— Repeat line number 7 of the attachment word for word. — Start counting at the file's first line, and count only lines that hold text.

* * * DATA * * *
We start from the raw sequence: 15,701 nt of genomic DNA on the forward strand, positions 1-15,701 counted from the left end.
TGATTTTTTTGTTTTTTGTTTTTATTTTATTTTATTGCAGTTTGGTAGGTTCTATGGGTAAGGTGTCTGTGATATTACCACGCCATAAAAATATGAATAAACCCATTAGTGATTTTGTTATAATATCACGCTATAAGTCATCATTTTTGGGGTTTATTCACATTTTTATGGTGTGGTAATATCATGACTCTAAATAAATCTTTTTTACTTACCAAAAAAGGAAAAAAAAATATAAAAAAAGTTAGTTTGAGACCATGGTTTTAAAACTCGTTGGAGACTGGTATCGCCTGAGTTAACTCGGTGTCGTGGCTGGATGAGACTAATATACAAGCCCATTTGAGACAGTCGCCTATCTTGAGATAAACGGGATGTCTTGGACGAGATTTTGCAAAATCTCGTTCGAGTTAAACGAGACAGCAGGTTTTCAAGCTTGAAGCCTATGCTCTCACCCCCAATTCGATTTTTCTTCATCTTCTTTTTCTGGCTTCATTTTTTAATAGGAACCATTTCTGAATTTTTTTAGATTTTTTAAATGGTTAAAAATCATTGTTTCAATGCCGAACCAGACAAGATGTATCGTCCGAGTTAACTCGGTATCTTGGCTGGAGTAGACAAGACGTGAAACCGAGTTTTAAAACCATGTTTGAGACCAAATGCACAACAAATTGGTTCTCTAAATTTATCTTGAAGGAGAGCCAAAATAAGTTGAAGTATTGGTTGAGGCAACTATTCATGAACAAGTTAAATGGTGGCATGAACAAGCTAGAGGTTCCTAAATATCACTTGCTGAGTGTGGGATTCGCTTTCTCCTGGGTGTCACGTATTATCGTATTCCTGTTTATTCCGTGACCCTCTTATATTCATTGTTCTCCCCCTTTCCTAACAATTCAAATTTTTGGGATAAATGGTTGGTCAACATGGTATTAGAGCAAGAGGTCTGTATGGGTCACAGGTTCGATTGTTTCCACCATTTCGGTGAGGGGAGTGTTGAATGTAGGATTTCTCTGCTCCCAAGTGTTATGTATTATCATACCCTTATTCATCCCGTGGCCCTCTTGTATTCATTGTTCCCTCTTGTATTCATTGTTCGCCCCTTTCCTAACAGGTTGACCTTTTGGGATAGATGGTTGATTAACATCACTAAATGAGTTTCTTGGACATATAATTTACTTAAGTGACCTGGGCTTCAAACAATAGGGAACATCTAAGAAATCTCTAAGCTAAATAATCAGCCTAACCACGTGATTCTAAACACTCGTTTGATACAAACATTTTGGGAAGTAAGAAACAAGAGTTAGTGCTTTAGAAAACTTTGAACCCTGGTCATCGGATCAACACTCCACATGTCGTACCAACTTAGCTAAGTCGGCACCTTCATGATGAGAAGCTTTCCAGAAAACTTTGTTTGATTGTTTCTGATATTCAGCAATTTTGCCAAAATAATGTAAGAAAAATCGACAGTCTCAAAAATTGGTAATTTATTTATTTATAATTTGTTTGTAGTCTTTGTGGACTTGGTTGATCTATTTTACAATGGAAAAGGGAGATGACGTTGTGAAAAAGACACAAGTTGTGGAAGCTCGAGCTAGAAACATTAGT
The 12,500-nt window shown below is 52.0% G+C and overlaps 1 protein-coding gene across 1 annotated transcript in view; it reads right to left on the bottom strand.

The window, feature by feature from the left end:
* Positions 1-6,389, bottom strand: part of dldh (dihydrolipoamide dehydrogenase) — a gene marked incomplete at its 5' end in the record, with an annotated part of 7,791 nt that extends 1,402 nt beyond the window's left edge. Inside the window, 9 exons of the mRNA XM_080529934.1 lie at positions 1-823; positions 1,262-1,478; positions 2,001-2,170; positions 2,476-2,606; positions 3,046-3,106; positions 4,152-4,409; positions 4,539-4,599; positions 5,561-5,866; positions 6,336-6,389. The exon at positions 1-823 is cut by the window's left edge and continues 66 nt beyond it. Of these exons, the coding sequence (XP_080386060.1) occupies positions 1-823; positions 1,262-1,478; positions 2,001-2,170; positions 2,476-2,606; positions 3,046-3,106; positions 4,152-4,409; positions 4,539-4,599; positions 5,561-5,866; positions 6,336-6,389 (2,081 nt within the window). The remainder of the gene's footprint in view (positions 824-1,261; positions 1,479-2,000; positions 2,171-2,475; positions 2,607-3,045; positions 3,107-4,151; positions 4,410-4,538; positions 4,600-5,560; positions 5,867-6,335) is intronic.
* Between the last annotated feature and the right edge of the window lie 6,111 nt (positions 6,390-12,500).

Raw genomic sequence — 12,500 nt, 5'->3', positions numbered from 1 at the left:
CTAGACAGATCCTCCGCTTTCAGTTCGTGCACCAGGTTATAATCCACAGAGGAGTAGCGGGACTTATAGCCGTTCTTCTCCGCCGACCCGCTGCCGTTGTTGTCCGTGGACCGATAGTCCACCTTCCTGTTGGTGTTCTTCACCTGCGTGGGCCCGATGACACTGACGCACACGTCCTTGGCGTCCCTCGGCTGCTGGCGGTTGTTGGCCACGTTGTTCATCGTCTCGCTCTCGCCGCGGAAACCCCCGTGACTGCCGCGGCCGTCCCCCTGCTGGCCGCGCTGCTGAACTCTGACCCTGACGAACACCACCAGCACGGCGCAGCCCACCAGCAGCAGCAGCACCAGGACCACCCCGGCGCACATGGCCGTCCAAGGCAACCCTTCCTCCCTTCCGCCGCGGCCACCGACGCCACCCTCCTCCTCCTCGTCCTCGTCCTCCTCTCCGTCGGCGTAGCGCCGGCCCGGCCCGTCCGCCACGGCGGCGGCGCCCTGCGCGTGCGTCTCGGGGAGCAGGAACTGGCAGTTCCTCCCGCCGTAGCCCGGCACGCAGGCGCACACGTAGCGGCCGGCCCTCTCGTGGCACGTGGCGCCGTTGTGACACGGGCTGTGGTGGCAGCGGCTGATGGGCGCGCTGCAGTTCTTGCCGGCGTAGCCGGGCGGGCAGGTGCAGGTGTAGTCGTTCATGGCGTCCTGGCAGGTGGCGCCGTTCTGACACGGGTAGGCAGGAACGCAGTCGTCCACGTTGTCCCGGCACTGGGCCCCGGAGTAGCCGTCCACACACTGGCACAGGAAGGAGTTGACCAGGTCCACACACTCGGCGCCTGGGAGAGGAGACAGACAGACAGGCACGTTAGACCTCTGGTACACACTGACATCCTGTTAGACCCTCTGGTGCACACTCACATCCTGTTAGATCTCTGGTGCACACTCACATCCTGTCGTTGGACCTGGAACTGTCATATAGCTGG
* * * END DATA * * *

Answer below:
Raw genomic sequence — 12,500 nt, 5'->3', positions numbered from 1 at the left: